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Missouri Sunshine group aims to pursue transparent government

Friday, March 13, 2009 | 12:01 a.m. CDT

COLUMBIA — Journalists might be called many things, but "political strategist" is rarely one of them.

"Reactively whining is a bad political strategy," said Charles Davis, director of the National Freedom of Information Center, at a kickoff Thursday afternoon for the Missouri Sunshine Coalition.

Davis was referring to the response journalists sometimes give after having difficulty obtaining public records quickly and easily. He said he hopes the newly formed coalition can take more proactive steps to promote transparency in government.

For example, the group plans to hold workshops to inform not only journalists but also attorneys, residents and public officials about their rights regarding public records and to make them generally more informed about the intricacies of the Sunshine Law.

 The kickoff, which took place at the Reynolds Journalism Institute at the MU School of Journalism, included both a reception and a program.

Speakers included Missouri Attorney General Chris Koster, who talked about the strategies his office intends to implement to beef up enforcement of and compliance with the Missouri Open Meetings and Records Law, more commonly known as the Sunshine Law. It outlines state statutes on public meetings and records, and on the votes, actions and deliberations of public governmental bodies.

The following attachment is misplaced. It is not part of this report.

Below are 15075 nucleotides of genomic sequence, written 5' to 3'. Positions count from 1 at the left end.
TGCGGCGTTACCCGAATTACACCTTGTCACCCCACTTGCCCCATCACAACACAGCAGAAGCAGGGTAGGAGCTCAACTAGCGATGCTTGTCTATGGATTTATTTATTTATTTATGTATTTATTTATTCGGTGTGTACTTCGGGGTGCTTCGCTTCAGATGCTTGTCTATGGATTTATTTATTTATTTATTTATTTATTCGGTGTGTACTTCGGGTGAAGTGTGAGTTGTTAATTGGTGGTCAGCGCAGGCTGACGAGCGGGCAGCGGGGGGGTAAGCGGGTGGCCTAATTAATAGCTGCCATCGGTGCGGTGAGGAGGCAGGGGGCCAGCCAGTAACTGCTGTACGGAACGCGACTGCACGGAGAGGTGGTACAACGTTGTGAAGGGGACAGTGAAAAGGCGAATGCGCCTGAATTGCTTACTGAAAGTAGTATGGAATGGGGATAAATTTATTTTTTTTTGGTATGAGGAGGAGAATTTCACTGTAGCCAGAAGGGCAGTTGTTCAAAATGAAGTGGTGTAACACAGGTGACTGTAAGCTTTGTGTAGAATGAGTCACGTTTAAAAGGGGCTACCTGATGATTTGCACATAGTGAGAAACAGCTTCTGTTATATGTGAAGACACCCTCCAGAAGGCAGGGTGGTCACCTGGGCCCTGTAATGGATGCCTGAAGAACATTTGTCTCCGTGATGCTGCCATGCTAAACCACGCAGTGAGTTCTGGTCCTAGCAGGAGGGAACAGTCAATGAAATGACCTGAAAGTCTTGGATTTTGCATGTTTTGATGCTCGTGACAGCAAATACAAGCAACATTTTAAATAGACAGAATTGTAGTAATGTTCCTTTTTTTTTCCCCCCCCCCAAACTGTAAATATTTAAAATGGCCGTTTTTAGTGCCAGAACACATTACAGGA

"Transparency is good for government," said Koster, who became attorney general in January.

Koster said he has hired a team of five attorneys to handle all complaints about noncompliance with the Sunshine Law and to help people who are seeking public records. He also promised that public officials who refuse to comply will be prosecuted, though he said it should rarely come to that.

"People want to comply with this law, generally speaking," he said. "Violations occur due to ignorance."

Koster also addressed problems with the ambiguity of the Sunshine Law when it comes to modern technology. Gray areas include whether e-mail, voice mail and the use of social networking sites and text messages should be considered public records.

"I think it should be noted ... there are many areas of Section 109 (which deals with electronic public records) that I think are ambiguous in an electronic age," he said. "The attorney general's office will take a broad view."

Still, problems with technological bugs in government offices, ignorance among attorneys and residents, and the tricky language of the law still could pose problems.

"It's not the easiest law in the statutes," Koster said.

Forty-seven of 50 states have sunshine coalitions, but simply having the coalitions is not enough, Davis said.

"We have to keep the issue on the radar," Davis said.

Applications to join the Missouri Sunshine Coalition, along with more information  about the group, can be found on the group's Web site.

Both Davis and Missouri Sunshine Coalition president Jim Robertson, managing editor of the Columbia Daily Tribune, said the group encourages everyone to get involved.

"The success of this group depends on a strong, diverse membership," Robertson said.


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